BY Robert Garnett in Reviews | 16 JAN 06
Featured in
Issue 96

John Russell

BY Robert Garnett in Reviews | 16 JAN 06

In a self-penned press release John Russell describes his ‘factory aesthetic’ as a ‘display of retinal/conceptual cross-over entertainment and pleasure’, replete with ‘an AMAZING ZERO-CRITICAL CONTENT and NO ADDED AESTHETICS’. Not content with this, he provides us with ‘an added amazing ZERO AUTONOMOUS-ARTWORK-FUTURE-WORLD-PROMISE-DIMENSION and a FABULOUS 0% RELATIONAL-POSSIBLE-UTOPIA’.

We can be pretty sure that he’s not being quite straight, but at the same time the show doesn’t come across as being completely ironic either. Rather, Russell’s mode of address, the ‘attitude’ of the work, is too acutely pitched, and there is far too much going on for it to amount to a one-dimensional instance of pastiche. Here is an invitation to take seriously his refusal to be serious.

The centrepiece of the show is The Philosophy is in the Meat (all works 2005), a gigantic, epic-Cinemascope, high-resolution digital print that looks at first sight as if it might be some kind of parody of a classic, drip-period Jackson Pollock. Looking closer, we see that it is a computerized collage, with one layer of dripped skeins of paint made from images of entrails and offal, and the busiest passage of which depicts a blood-drenched stigmata image of a nailed hand, engulfed by a feeding frenzy of flies. However, all this mock-heroic Romanticism is played off against superimposed, candy-coloured layers of images depicting cake decoration and various other food substances, forming a kind of confectionery spectacle of would-be abjection. What really makes the work take off, is Russell’s ‘gravity-defying’ formal feat of making the surface of the work appear to disembody itself from its support in such a way that it becomes a kind of virtual, but vividly palpable, hovering presence that effectively energizes the whole space.

It’s difficult to pin down exactly what’s happening because Russell doesn’t seem to be playing the games we’ve come to expect with work such as this. While it cites Pollock, it doesn’t come across as a detached paying of lip-service. Though he may appear to be deploying typical Mike Kelley-ish or Paul McCarthy-esque strategies of desublimation, the work ‘works’ too well to be an instance of one-dimensional anti-aesthetics. Rather, he uses Pollock as a cipher of Modernist abstraction to see what it might mean to ‘do a Pollock’, to go ‘elsewhere’ today. There’s a particular kind of intelligence to Russell’s manoeuvrings that does not consist in working from a critical pretext, but moves with an intuitive sense of humour to arrive at a conclusion before theory does. When something becomes too ‘serious’ maybe it ceases to be interesting or problematic and it’s time to go elsewhere, to create new problems. In this way the ‘philosophy’ may indeed inhere in the ‘meat’.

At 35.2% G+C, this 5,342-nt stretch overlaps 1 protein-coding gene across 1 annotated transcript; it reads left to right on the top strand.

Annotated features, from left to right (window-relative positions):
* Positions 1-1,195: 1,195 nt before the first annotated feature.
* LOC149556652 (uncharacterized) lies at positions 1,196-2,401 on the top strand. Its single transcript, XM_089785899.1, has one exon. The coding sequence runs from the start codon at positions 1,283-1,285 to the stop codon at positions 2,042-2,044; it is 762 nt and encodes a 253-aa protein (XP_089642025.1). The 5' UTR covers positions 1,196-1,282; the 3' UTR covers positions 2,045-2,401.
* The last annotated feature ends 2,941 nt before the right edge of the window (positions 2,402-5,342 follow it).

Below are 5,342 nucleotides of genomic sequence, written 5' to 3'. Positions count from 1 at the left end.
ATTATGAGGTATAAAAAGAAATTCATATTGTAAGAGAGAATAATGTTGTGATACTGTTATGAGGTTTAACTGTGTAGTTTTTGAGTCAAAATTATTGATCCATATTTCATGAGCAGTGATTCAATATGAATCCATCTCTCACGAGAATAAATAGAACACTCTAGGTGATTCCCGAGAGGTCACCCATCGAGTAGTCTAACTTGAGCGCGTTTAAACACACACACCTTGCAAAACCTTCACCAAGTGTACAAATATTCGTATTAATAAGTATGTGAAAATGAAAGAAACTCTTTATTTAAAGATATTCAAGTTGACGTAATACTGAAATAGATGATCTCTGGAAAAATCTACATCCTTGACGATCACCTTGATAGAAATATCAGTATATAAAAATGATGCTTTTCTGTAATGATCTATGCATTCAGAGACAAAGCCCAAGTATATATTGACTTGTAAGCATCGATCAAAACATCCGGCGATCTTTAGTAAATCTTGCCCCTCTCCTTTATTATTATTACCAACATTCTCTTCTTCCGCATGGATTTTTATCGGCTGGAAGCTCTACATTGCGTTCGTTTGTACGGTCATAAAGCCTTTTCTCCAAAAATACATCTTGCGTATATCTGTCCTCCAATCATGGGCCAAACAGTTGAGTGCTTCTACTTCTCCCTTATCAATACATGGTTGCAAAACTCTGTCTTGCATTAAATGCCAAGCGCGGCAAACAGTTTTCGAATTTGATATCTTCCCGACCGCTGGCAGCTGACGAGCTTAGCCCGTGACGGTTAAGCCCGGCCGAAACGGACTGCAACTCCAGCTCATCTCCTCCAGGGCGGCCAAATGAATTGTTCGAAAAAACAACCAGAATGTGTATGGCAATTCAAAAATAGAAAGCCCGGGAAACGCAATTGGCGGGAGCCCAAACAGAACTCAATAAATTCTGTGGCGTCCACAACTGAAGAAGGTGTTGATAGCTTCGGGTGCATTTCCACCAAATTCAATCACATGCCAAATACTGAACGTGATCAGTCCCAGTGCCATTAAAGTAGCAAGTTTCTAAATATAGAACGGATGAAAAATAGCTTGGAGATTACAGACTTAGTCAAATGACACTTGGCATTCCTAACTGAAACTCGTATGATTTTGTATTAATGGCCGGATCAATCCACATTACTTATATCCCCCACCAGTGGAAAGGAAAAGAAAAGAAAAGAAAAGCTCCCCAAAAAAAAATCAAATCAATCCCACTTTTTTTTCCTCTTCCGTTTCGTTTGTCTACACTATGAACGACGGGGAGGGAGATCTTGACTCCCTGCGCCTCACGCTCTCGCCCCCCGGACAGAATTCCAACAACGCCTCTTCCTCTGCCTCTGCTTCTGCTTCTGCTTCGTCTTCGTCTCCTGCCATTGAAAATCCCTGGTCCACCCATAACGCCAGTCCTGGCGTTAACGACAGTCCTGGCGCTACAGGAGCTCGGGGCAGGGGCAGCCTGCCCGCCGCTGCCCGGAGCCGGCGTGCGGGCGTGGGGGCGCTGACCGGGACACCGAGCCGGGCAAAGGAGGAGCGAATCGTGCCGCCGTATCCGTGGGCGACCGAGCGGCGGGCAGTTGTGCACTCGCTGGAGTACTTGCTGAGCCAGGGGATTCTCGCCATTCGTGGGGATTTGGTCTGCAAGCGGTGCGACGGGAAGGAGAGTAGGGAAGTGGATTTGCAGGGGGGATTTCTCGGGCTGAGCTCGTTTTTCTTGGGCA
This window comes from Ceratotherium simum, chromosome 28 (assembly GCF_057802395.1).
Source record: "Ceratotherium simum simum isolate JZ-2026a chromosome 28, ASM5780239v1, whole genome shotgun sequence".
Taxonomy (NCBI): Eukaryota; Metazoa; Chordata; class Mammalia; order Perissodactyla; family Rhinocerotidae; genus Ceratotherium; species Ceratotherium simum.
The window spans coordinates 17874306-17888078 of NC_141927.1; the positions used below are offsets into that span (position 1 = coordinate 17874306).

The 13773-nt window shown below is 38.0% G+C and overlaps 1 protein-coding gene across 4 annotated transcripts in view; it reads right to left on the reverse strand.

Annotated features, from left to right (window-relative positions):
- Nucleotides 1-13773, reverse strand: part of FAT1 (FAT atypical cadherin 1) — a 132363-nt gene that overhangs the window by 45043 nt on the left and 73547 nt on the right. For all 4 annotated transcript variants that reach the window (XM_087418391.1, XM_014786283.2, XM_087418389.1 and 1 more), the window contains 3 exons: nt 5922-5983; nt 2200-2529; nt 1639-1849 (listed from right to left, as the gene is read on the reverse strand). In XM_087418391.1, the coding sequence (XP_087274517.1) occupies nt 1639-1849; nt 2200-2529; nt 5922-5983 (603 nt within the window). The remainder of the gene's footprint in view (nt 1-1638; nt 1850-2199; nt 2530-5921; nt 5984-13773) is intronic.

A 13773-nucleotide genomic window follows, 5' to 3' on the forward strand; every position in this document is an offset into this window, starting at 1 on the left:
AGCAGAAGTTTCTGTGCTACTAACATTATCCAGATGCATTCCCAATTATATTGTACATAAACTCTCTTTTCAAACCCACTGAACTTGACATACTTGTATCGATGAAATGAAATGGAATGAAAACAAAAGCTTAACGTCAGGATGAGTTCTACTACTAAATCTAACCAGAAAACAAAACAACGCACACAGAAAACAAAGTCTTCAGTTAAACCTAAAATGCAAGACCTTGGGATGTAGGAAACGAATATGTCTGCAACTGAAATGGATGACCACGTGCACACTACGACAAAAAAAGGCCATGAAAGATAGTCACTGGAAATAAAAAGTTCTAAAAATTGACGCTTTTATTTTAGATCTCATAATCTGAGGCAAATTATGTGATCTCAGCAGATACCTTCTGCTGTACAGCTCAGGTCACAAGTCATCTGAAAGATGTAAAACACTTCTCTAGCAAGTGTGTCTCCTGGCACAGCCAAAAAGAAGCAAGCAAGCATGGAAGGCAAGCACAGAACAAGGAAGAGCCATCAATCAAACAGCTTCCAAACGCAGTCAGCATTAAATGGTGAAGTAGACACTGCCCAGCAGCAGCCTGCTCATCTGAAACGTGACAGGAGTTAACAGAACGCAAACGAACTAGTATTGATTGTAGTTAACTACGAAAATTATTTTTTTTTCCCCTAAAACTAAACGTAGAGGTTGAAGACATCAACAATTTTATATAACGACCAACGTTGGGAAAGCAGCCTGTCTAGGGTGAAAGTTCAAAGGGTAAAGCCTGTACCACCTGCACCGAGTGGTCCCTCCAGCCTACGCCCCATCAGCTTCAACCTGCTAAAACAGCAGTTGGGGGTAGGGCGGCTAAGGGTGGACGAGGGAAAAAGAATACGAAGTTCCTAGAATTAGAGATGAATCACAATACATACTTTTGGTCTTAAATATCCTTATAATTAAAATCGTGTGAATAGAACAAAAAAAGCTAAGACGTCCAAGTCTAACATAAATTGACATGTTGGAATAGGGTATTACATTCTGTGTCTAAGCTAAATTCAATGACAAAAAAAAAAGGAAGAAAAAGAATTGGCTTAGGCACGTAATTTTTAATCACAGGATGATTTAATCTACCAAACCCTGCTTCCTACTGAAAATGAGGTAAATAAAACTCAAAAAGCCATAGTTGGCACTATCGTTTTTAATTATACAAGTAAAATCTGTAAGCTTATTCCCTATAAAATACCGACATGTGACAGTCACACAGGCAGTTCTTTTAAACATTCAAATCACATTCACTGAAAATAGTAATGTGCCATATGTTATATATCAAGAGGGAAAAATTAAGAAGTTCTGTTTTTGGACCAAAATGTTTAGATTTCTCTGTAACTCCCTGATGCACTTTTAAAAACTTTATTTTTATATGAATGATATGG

Similarly, other works in the exhibition make art ‘out of’ fashion and the spectacle. Fraudulently Valorised as Exceeding Rational Thought, lifts from a 1970s’ fashion shoot, while Limited Options, enters a cartoon kitsch territory reminiscent of recent Jeff Koons. As with The Philosophy is in the Meat, the work operates in different registers, but what sets Russell apart is that he does not resolve these registers into any neat dialectic. He is not content to float on the surface of the spectacle, but neither does he go for the option of abjectly rupturing it. Rather, he goes beyond the opposition between art and fashion neither by collapsing the two into each other nor through critique, but by upping the aesthetic stakes. While ‘options’ themselves may indeed be ‘limited’, what we do and where we go with them is not. Rather than mourning lost options, Russell opts for Gilles Deleuze’s affirmative ‘art of combinations’, which is the process of synthesizing disparate elements: open-ended assemblages that resonate and vibrate together to create not an organic unity or a tasteful ‘rightness’ but something possessed of the ‘right’ kind of ‘wrongness’; a confounding logic but accessible if the viewer has the sense of humour to go with the work. This aesthetics is not an added supplement in the sense in which we used to refer to something as being ‘aestheticized’ but is in itself active, affirmative and potentially political.

The half-mocking Deleuzianism of Russell’s press release displays a welcome ironic scepticism towards the increasingly over-serious readings of that philosopher currently being applied to art, as well as casting a sceptical eye towards the current art-world moratorium on irony. At the same time his redeeming humour still betrays a paradoxically sincere, but far from Romantic, belief in the ways in which art is capable of discovering new possibilities and, proving that artists often make very good archaeologists, shows us a new Pollock, a virtual-reality one for our so-called digital age.